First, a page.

According to section 140c (1) sentence 1 PatG, the inspection procedure or the obligation to present a document is conditional upon the respondent to an application for an inspection order having committed a patent infringement “with sufficient likelihood”. The question of what constitutes “sufficient likelihood” is a question of merits which courts must assess on the basis of objectively determinable, supportive facts (decision passed by the Higher Regional Court (Oberlandesgericht; OLG) of Frankfurt/Main dated 27 November 2019, 6 W 100/19, Juris margin no.3). While in past rulings on the question of inspection pursuant to section 809 of the German Civil Code (Bürgerliches Gesetzbuch; BGB) the BGH still required a “significant level” of likelihood (BGH, GRUR 1985, 512, 2nd sentence of headnote – Druckbalken), it would now appear that at least a “certain level” of likelihood may suffice, provided the requirements that are not affected by the inspection and document presentation procedure have been clarified (BGH, GRUR 2018, 1280, margin no. 16 – My Lai [re a claim pursuant to section 809 BGB in connection with personality rights]; Regional Court (Landgericht; LG) of Munich I, PharmR 2018, 268, 270; Kühnen, Handbuch der Patentverletzung (Manual of Patent Infringement), 13th edn. 2021, margin no. B.26). The OLG Frankfurt/Main offers a “practical indicator” of a sufficient degree of likelihood, namely if the patent infringement is more likely than not, i.e. the degree of likelihood can be placed at at least 50% (decision passed by the OLG Frankfurt/Main dated 27 November 2019, 6 W 100/19, Juris margin no. 3).
Examples of supportive facts on which the grounds for sufficient likelihood of patent infringement can be based include the qualities of parallel products distributed in other, patent-free jurisdictions, for instance, or information provided by the party obliged to permit inspection in promotional material indicating that the product has particular qualities, or industry standards with which the respondent may be assumed to have complied (Kaess in: Busse/Keukenschrijver, PatG, 9th edn. 2020, section 140c margin no. 8; Kühnen, Handbuch der Patentverletzung, margin nos. B.28-31). The effect of the assumption set out in section 139 (3) PatG is also included here.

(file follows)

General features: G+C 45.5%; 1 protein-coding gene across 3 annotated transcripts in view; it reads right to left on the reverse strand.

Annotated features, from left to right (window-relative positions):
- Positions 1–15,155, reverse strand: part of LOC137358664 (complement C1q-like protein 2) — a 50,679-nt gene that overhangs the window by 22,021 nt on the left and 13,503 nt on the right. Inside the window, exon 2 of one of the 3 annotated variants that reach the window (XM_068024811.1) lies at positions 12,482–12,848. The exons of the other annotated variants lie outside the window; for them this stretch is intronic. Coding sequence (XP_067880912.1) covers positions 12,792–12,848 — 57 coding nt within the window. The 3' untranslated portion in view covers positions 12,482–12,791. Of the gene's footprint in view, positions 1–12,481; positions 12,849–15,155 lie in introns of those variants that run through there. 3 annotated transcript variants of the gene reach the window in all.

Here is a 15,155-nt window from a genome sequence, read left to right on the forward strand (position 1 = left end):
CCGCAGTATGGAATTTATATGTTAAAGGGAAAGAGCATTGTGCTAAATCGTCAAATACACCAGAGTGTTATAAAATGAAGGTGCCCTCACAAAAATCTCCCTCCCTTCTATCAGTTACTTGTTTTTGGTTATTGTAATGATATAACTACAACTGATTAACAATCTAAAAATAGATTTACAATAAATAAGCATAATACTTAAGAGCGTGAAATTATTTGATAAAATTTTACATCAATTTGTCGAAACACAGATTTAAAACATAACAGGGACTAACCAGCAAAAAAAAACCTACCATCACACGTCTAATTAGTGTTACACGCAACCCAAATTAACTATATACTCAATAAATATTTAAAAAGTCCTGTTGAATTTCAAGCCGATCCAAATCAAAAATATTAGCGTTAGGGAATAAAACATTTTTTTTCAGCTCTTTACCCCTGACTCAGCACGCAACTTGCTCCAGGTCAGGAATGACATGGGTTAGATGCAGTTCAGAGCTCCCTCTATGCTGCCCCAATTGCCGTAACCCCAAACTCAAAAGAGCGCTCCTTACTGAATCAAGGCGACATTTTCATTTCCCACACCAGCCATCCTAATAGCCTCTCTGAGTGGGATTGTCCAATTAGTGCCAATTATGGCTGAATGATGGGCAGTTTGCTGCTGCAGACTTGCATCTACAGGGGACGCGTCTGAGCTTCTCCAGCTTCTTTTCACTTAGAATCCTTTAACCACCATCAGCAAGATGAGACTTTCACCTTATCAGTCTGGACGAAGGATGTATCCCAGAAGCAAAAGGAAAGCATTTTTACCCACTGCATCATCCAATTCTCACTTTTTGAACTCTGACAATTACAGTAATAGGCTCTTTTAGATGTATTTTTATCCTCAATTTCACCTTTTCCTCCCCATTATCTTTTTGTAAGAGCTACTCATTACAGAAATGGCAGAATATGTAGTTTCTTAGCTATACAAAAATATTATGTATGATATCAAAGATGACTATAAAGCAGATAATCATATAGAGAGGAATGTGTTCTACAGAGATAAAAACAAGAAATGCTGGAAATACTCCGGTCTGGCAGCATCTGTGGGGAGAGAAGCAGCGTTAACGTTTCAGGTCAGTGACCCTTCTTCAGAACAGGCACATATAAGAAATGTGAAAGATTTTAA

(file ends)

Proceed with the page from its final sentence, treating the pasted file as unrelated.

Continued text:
The supportive facts specified in the relevant legal literature are, however, often of little practical use to the owner of a process patent. If the product in question could be manufactured using processes that are not protected by the patent, for instance, an examination of the finished product, whether in Germany, where the patent applies, or in another jurisdiction where it does not, is of no use. Unauthorised users of the patented process will avoid making public statements on their manufacturing processes. If the manufactured product itself is not new as compared to the state of the art, section 139 (3) PatG does not help either, not least since in a case pursuant to section 139 (3) PatG an inspection process would appear to be rendered unnecessary, since the effect of the assumption and consequent reversal of the burden of proof pave the way for a substantiated claim to be asserted in such situations.
There may be cases where it is possible to obtain expert confirmation that, for instance, the product may theoretically be manufactured without using the patented process but this would not really be economically feasible as compared to using the protected process, and that it would thus be impossible to offer a product at the competitor’s prices in practice. Such clear cases are likely to be the exception, however. Often, while the patented process is substantially more economical, the product manufactured by the respondent can also be manufactured using patent-free processes, albeit for a substantially lower profit margin, which is naturally unknown to the party applying for the inspection order. Past rulings place very strict requirements on evidence demonstrating sufficient likelihood of patent infringement by such means (cf. decision passed by the OLG Frankfurt/Main dated 27 November 2019, 6 W 100/19, Juris margin no. 4; LG Munich I, PharmR 2018, 268, 272). This has so far typically caused applications for inspection orders to be rejected.